On my app, users get a score. I want to tell them where they stand relative to other users. I have a feature that tells them they are in first place, second place... nth place.

I would also like to tell users which percentile they are in. E. g. "you are in the 10th percentile". My problem: this on its own is ambiguous. Are they in the 10th percentile from the top, or the bottom? Is it better to express this in terms of how far they are from the top or from the bottom?

What is the right wordage here? Some ideas I have:

  1. "You are in the top 10% of users"
  2. "You are better than 90% of users"
  3. "You are in the 90th percentile"

Thanks for your input.

  • 9
    You need no to use statistical terms, like percentiles, etc. for average users. The test is simple: if something needs to be explained, just replace it. "Top 10% of users" sounds much better. Commented Jun 21, 2016 at 21:40
  • Thanks all for answers - I have an additional question for which I would appreciate input: How do I report the percentile where the goal is to decrease score? For instance, 10 golfers have scores 80,79,78,77,76,75,74,73,72,71 - would it be accurate to say that the golfer with the score of 71 is in the 91st percentile or in the 9th percentile? Commented Jul 11, 2016 at 21:17

2 Answers 2


In SAT terms, a person's percentile rank is the percentage of students who score lower on the SAT. To the extent your audience is familiar with the usage of the word percentile from experience with the SAT, that is a reasonable working definition.

I agree with Alexey Kolchenko that academic terminology like percentile is potentially confusing. You might try stating their rank in terms like "better than 7 out of 10 people." If the difference between 70% and 72% matters and you are able to measure well enough to distinguish that level of precision, then state their rank as "better than 71 out of 100 people."

  • OP's 3rd option is correct under the SAT convention, except that it should read "you are in the 91st percentile" since the user ranks above 90% of users. Commented Jun 22, 2016 at 4:04

I assume that all languages can qualify a better and a worse half, most should also be able to state that something or someone is neither really good nor really bad, but mediocre. Many languages, like English, also have separate lexemes for good and bad or top and bottom (cf. Latin altus which means either ‘high’, e.g. a mountain, or ‘low’, e.g. a valley) and a lot of them know morphological or syntactical comparation, e.g. good, better, best and bad, worse, worst, which often can be used either in an absolute (scalar) or a relative (ordinal) sense. Few will also support that for the middle ground, i.e. mediocre, more mediocre, most mediocre do not signify slightly better or worse than median qualities, but at best narrower bands around the middle. Some languages will allow words for ‘zero’ / ‘none’ and ‘all’ / ‘full’ / ‘complete’, though. In conclusion, few languages (if any) will provide the means to distinguish 10 quality levels unambiguously and harmonically, but you can hope for 9. This fits well with directions or unmarked radial gauges, where we intuitively distinguish 4 levels (like North, East, South, West or 3, 6, 9, 12 o’clock) and can improve this by halving each segment, everything finer requires labels or marks (as on a clock face with its 12 to 60 intervals).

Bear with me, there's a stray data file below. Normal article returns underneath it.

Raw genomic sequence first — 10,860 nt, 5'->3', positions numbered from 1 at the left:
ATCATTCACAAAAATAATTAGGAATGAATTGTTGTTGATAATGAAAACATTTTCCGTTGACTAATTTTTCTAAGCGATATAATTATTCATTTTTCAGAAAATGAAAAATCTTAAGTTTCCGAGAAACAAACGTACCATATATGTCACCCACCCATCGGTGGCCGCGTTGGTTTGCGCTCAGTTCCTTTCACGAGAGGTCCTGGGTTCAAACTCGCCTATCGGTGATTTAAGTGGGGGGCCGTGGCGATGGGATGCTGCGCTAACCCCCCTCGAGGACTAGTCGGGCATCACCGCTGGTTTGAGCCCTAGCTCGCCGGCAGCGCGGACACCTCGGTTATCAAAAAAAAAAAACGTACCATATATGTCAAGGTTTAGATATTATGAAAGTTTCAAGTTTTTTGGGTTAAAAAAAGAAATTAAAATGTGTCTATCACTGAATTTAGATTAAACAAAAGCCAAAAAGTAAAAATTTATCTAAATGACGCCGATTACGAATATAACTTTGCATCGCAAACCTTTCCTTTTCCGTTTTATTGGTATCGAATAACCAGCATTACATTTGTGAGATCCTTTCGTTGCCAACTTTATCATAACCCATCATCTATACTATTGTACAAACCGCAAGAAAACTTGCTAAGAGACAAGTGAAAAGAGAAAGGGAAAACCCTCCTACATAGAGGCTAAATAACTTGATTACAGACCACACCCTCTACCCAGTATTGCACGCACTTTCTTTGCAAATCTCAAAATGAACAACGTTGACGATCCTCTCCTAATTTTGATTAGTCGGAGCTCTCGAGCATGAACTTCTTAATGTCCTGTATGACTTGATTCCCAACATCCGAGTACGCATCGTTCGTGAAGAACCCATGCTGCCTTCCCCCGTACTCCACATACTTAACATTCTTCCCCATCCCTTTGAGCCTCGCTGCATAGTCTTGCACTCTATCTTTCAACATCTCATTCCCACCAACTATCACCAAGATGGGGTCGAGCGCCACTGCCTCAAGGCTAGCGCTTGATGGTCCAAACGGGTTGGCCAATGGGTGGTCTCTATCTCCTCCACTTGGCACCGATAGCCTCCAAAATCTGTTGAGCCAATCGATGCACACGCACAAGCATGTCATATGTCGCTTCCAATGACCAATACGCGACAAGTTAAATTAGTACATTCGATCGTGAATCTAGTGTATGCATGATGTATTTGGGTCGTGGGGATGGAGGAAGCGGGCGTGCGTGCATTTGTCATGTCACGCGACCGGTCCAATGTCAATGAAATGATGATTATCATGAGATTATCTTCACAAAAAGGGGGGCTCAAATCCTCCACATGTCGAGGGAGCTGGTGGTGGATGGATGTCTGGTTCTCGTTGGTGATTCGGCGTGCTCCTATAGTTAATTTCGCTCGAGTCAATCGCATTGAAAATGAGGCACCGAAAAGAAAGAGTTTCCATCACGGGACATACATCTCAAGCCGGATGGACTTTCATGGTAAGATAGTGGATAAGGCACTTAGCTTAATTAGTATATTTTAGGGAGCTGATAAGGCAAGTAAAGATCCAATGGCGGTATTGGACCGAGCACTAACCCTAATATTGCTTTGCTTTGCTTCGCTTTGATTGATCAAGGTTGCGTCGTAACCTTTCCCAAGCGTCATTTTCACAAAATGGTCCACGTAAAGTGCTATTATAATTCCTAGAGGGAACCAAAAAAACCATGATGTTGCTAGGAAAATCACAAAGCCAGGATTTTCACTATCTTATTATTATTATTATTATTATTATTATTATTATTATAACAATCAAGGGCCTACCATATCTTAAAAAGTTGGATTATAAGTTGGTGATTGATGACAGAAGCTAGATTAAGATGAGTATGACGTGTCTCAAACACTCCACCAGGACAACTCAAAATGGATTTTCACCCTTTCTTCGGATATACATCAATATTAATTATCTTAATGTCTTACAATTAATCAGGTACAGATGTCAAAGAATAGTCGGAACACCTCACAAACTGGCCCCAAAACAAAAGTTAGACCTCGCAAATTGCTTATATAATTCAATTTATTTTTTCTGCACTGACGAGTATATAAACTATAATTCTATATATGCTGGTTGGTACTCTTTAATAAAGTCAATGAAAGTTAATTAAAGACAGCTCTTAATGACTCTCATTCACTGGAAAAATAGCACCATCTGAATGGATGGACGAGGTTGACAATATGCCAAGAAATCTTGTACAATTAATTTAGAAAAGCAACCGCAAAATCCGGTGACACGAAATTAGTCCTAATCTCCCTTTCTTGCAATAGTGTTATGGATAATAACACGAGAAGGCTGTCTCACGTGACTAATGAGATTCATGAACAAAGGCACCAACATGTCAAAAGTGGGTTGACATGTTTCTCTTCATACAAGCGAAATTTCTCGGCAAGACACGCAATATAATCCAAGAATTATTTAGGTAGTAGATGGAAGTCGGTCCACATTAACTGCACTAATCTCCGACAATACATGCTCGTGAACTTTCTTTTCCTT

I think that top / upper, bottom / lower and medium / mediocre / central work better for median-based percentiles and absolute counts than best / better, worse / worst and middle, which I’d use for groups based on the average/mean.

Still, we can try to work our way up as the distinctions grow finer.

Descriptions for quartiles

  • Q4: Top Quarter, (Best Quarter), Top 25%
  • Q3: Top Half, Upper Half, (Better Half), Top 50%
  • Q2: Bottom Half, Lower Half (Worse Half), Bottom 50%, Top 75%
  • Q1: Bottom Quarter, Lowest Quarter, (Worst Quarter), Bottom 25%

  • Also IQR = Q2 + Q3: Medium 50%, (Middle 50%) – a blown up middle third

Descriptions for quintiles

  • (Best), Top, Top 20%
  • (Better), Upper, Top 40%
  • (Middle), Mediocre, Top 60%
  • (Worse), Lower, Bottom 40%, Top 80%
  • (Worst), Bottom, Bottom 20%

Descriptions for deciles

This is what was actually asked about.

  • Top 10%, Better than almost all users
  • Top 20%, Better than 4 in 5, Top Quarter (approximated), Better than 3 in 4
  • Top 30%, Top Third (approximated), Better than 2 in 3
  • Top 40%, Better than 3 in 5
  • Above most users, Better than most users, Top Half, Upper Half, (Better Half), Top 50%
  • Bottom 50%, Top 60%, Bottom Half, Above a lot of users, Below most users
  • Bottom 40%, Top 70%, Above many users
  • Bottom 30%, Top 80%, Bottom Third (approximated), Above some users
  • Bottom 20%, Bottom Quarter (approximated), Above few users
  • Bottom 10%, Below almost all users

Standard deviations

  • +2 σ: Top 0.0032% (= Top Ten of ca. 300’000 users)
  • +1.5 σ: Top 0.135% (= Top Ten of ca. 7’500 users)
  • +1 σ: Top 2.28% (= Top Ten of ca. 450 users)
  • +0.5 σ: Top 15.9% (= Top Ten of ca. 60 users)
  • ±0 σ: Mean (not median)
  • −0.5 σ: Bottom 15.9%
  • −1 σ: Bottom 2.28%
  • −1.5 σ: Bottom 0.135%
  • −2 σ: Bottom 0.0032%


I would suggest to use an approach similar to Stack Exchange: Show the most positive sounding, encouraging figure, mixing relative and absolute measures, e.g. “Top Ten Today”, “Week Top 100”, “Most active 10% this month”, “Best 5% this quarter”, “Upper half this year”, “Hall of Fame: Top 100 of all time”, “More points than a lot of people”.

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